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Contributions by Jennifer Moses:

“Exhibit A”

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It’s the 2019 Switcheroo! We received amazing, varied, inspiring submissions of writing in response to Jennifer Moses’s painting—now we’re thrilled to present the final winning collaboration.

Collaborators’ Q&A: Artist Jennifer Moses: After this pairing the painting has more layers of meaning for me and it makes me wonder if I would have come up with a similar image had I been responding first to Kaylen’s writing… I might have. Writer Kaylen Baker: I may have gone to a darker place with the words. Or rather, my narrator is at odds with what she’s looking at, which creates a dissonance between emotion and reality.

Artist Jennifer Moses lives and paints in Boston, where she is currently represented by the Kingston Gallery. She is a Professor at the University of New Hampshire. Kaylen Baker is a writer and translator. Originally from Hawai’i, she graduated from Columbia University’s MFA program and now lives in Paris, where she’s at work on a book of fiction.

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“Afterlife: Ursus Arctos”

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Collaborators’ Q&A: Poet Susanna Mishcler: The faint images of bears seem to both liquefy and radiate from the center of the piece. This makes the bear figures very mythic and shape-shifting. Artist Jennifer Moses: I love the poem line by line and the last line the best. There is so much imagery, color, and good words to bounce off of.

Poet Susanna Mishler’s collection of poems, Termination Dust (Boreal Books/Red Hen Press), was a finalist for a 2015 Lambda Literary Award. Artist Jennifer Moses is a painter living in Boston.

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“Corazón con parque y niños”

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Collaborators’ Q&A: Translator Keith Ekiss: This is “visual Odio.” The lines and colors flow and don’t appear to have any point of origin or termination, they curl and drift like smoke or blood. Artist Jennifer Moses: Oddly enough the poem in English translation evoked an abstract response conversely the Spanish translation seemed suited for a figurative narrative approach.

Poet Eunice Odio (1919-1974) is considered the leading Costa Rican poet of the twentieth century. Translator Keith Ekiss is the author of Pima Road Notebook (New Issues Poetry & Prose, 2010) and the translator of The Fire’s Journey (Tavern Books, 2013) by Eunice Odio.  Artist Jennifer Moses is a painter living in Boston.

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“Heart with Park and Children”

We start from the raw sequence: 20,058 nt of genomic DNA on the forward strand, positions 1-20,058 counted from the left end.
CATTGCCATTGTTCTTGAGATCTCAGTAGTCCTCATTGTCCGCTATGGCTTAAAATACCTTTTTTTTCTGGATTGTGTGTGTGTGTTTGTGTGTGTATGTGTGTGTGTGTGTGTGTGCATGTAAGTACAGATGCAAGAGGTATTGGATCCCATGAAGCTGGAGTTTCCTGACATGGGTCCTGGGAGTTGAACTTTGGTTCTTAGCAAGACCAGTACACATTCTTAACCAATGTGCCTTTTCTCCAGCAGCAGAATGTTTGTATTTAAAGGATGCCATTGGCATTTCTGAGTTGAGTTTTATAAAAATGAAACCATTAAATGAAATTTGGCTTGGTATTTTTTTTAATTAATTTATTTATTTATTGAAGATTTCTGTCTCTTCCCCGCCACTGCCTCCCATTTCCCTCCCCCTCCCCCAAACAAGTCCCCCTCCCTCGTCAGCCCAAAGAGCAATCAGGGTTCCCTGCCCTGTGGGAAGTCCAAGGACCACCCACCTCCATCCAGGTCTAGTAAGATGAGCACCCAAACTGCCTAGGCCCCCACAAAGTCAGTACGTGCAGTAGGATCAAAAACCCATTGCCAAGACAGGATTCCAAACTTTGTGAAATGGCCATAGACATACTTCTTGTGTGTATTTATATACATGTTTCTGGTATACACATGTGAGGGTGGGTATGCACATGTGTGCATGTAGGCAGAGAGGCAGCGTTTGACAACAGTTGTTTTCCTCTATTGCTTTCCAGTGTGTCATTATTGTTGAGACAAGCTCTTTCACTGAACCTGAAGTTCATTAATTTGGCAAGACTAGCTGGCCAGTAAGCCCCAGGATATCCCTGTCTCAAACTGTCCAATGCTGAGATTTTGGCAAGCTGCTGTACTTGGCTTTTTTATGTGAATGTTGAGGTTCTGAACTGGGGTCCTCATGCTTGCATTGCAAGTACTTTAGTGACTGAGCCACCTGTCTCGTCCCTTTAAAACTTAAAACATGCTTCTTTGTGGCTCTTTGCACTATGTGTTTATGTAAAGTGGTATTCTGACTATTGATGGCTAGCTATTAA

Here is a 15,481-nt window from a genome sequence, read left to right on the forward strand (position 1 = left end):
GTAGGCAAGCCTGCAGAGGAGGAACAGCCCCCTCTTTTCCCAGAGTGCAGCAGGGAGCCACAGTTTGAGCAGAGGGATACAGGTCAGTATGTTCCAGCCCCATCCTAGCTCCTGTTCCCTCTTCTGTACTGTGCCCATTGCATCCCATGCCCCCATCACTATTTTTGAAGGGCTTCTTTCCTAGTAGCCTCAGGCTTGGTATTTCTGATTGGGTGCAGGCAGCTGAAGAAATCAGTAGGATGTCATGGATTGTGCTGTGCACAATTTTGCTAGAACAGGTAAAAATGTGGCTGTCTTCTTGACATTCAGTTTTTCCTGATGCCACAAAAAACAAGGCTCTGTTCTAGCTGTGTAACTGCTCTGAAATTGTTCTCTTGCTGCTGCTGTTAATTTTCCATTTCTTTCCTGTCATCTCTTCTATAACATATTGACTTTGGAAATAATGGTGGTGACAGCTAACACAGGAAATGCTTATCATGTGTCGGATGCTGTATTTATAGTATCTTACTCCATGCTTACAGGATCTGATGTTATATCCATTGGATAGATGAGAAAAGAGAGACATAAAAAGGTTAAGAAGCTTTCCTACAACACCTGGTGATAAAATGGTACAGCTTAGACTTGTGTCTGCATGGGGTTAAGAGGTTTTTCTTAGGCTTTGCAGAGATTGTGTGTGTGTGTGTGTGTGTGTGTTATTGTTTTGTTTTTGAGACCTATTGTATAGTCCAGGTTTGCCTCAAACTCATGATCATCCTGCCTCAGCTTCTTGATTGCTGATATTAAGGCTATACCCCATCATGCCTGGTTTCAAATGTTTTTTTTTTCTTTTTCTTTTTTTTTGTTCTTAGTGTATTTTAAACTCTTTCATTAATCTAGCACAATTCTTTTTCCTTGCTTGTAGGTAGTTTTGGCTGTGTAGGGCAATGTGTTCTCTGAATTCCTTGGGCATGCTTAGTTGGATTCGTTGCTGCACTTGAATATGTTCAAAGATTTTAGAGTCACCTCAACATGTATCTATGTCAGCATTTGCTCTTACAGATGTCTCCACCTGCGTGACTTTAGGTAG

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Collaborators’ Q&A: Translator Keith Ekiss: Maybe I’m romanticizing the original Spanish, but Odio’s poem seems more mysterious, more secretive than my translation. This is a shy poem. Artist Jennifer Moses: I think trying to approximate a sensation or image in relation to language is similar to a translation.

Poet Eunice Odio (1919-1974) is considered the leading Costa Rican poet of the twentieth century. Translator Keith Ekiss is the author of Pima Road Notebook (New Issues Poetry & Prose, 2010) and the translator of The Fire’s Journey (Tavern Books, 2013) by Eunice Odio.  Artist Jennifer Moses is a painter living in Boston.

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“Landing Under Water, I See Roots”

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Collaborators’ Q&A: Artist Jennifer Moses: I was inspired to think about the undercurrents of things and how there is a private embedded subtext in our brains in our chests. Poet Annie Finch: It surprises me to be reminded that “Landing Under Water, I See Roots” is, after all, a poem about the possibility of connecting with people, about the spectrum of human connection.

Poet Annie Finch’s newest book, Spells: New and Selected Poems, is just out from Wesleyan University Press. Artist Jennifer Moses is a painter living in Boston. She is also a professor of art at the University of New Hampshire

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“2011 Haiku Year-in-Review”

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Collaborators’ Q&A, Season by Season Winter: Earthquake/Tsunami in Japan Once you saw the art for your season, did it cause you to see your haiku in a different light? Poet Peter Kline: I was moved by the dramatic simplicity of Kara Searcy’s design, which emphasized the individual human cost of the Japanese tsunami while also insisting on the impersonality of the destructive forces. I was surprised at how closely her vision of the tragedy matched …

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“2010 Haiku Year-in-Review”

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Collaborators’ Q&A, Season by Season Poem Subject: The earthquakes in Haiti and Chile; Art Subject: The death of J.D. Salinger Once you saw the art for your season, did it cause you to see your haiku in a different light? Poet Anastassia Cafatti Mac-Niven: No, it didn’t do any difference to my haiku. But now that I think about it, the art suits my haiku because it has something to do with death, and the haiku …

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“Aphasia” (Laux & Moses)

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Collaborators’ Q&A What did you think an artist would pick up on from your poem? Poet Dorianne Laux: I wasn’t sure. There are so many objects in the poem: the blue pitcher, the glass of water, the pillow, the sky in the window, pink roses, the tissue box, her buttons. I guess I thought it might be one of those. And yet, it seems that Jennifer Moses saw that much less visual but maybe more evocative “dark …

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